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Archive for November, 2019

“I’m not a movie producer, I’m in the feelings business. . . . I’m captivated by things that move me emotionally, and elevate me emotionally.”
Oscar-winning producer Brian Grazer (A Beautiful Mind)
The Joe Rogan Experience #1370

Related posts:
40 Days of Emotions

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Last year when the first version of The Quiet Place screenplay found its way online it was unorthodox in that Scott Beck and Bryan Woods where on one page they used just one word (SNAP…) among other techniques. (See the post Writing an Unorthodox Script.) Well, this year’s unconventional script (or maybe just unconventional page) goes to The Lighthouse written by Max Eggers with the director of the movie Robert Eggers.

In the last day or two, A/24 made the script available for consideration during award season.

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Scott W. Smith 

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“We penetrated deeper and deeper into the heart of darkness” 
― Joseph Conrad, Heart of Darkness

“Hello darkness, my old friend…”
—Simon & Garfunkel
The Sounds of Silence (written by Paul Simon and sung by Simon & Garfunkel)

The last two movies I happened to see in theaters were Joker and The Lighthouse. Thankfully, I didn’t see them on the same night. If I had of seen Joker and The Lighthouse back-to-back on the same day I would have gone home and immediately signed up for the newly launched Disney+  and planned to exclusively stream Disney films for the next year.

A Joker/The Lighthouse double feature would have had me rewatching Taxi Driver just for a ray of light. But the truth is both Joker and The Lighthouse are highly crafted films that will find favor at Oscar time. I expect actors Joaquin Phoenix and Willem Dafoe, directors Todd Phillips and Robert Eggers, along with the writing and production design teams to get Oscar-nominations.

But I think The Lighthouse black and white cinematography of Jarin Blaschke is the single most remarkable element of not only those two films, but of any film I’ve seen this year. And I should mention that both Robert Pattinson’s character in The Lighthouse and the Joker himself belong in what I call “The End of the Rope Club.”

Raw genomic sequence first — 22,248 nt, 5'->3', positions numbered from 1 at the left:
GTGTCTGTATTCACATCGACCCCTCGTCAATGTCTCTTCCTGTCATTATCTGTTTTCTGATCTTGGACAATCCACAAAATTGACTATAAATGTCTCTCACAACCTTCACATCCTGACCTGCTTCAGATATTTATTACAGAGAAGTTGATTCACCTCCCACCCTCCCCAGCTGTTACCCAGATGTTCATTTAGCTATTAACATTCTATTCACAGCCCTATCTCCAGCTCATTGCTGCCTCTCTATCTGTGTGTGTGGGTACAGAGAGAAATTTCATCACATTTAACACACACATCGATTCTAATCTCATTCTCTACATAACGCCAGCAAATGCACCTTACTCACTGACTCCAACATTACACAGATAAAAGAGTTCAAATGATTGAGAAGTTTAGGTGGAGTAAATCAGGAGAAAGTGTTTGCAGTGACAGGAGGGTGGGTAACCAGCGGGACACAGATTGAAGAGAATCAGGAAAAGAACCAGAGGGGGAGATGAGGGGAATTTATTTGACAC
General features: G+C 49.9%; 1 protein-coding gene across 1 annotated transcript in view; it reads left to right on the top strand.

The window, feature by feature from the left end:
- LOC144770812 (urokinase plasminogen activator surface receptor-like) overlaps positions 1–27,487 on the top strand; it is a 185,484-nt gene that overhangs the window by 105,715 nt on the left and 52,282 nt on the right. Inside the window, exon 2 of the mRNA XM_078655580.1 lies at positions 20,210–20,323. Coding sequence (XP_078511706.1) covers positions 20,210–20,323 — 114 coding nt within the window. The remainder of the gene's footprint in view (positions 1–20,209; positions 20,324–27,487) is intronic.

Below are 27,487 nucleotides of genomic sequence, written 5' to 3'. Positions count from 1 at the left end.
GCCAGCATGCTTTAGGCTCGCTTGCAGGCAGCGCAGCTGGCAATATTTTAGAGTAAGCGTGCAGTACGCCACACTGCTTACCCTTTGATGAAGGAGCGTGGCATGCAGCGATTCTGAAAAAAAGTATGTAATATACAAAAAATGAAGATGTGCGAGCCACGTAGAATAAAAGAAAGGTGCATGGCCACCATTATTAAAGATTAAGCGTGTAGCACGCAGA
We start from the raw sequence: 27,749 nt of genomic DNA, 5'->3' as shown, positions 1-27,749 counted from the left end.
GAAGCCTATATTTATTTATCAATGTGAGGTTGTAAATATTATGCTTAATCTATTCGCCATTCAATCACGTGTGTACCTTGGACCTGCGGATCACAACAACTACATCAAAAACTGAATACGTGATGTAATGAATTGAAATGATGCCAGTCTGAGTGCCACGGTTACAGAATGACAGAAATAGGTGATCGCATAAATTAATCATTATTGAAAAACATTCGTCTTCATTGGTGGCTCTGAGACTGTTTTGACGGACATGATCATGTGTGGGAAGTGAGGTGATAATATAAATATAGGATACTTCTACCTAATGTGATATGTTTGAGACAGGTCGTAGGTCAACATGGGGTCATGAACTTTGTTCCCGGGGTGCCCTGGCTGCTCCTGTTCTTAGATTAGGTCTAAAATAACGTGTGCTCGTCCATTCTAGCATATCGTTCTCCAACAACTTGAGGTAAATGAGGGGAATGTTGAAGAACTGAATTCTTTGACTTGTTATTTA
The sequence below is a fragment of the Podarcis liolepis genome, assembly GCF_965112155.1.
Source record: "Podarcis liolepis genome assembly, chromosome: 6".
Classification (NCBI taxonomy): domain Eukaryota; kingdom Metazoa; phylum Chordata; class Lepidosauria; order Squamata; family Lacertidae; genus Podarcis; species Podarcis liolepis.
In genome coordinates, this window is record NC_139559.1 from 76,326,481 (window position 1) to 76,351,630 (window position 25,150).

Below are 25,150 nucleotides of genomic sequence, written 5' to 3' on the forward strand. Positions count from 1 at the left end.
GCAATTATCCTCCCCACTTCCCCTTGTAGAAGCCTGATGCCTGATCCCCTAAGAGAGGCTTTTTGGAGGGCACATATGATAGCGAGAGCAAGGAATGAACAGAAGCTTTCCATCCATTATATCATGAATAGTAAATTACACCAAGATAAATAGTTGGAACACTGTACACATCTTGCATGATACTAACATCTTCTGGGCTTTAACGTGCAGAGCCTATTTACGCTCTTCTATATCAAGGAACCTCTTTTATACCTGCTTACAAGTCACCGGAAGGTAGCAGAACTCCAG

“I would never write about someone who was not at the end of his rope.”
—Stanley Elkin

Here’s a little glimpse into how Joker and The Lighthouse were made.

P.S. As of this writing, the screenplay for The Lighthouse is available from A/24 at their “For Your Consideration” page (as well as the screenplays for The Farewell and Waves).

Scott W. Smith 

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If you’re on Twitter, two writer/directors that I’d recommend you follow are Scott Beck and Bryan Woods (A Quiet Place, Haunt) who go by @beckandwoods on Twitter. Here’s an example of one of their tweets.

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“In the beginning, I tried to be a more cosmopolitan writer, but I realized that I was a country boy, and I had to deal with things I knew about and where I came from.”
Ernest Gaines

The odds from the start were greatly against Ernest Gaines becoming the novelist Ernest Gaines. Or the one whose work would one day be turned into a landmark TV movie that would win nine Emmys.

Imagine being born in Oscar, Louisiana during the depression. To poor black parents who were sharecroppers. And at the age six, instead of going to school, you began working in the fields picking cotton, onions, or Irish potatoes for 50 cents a day. As hard as that is to imagine, I’m sure it was a harder life for Gaines to live.

But Gaines, who died yesterday at age 86, had couple of things in his favor—and one important side hustle. His crippled aunt never walked but that didn’t stop her from cooking, cleaning, and being a strong displinarian to a houseful of kids. She was the main inspiration and guiding force in his childhood—all the more important after his parents life him behind after World War II to seek employment in California.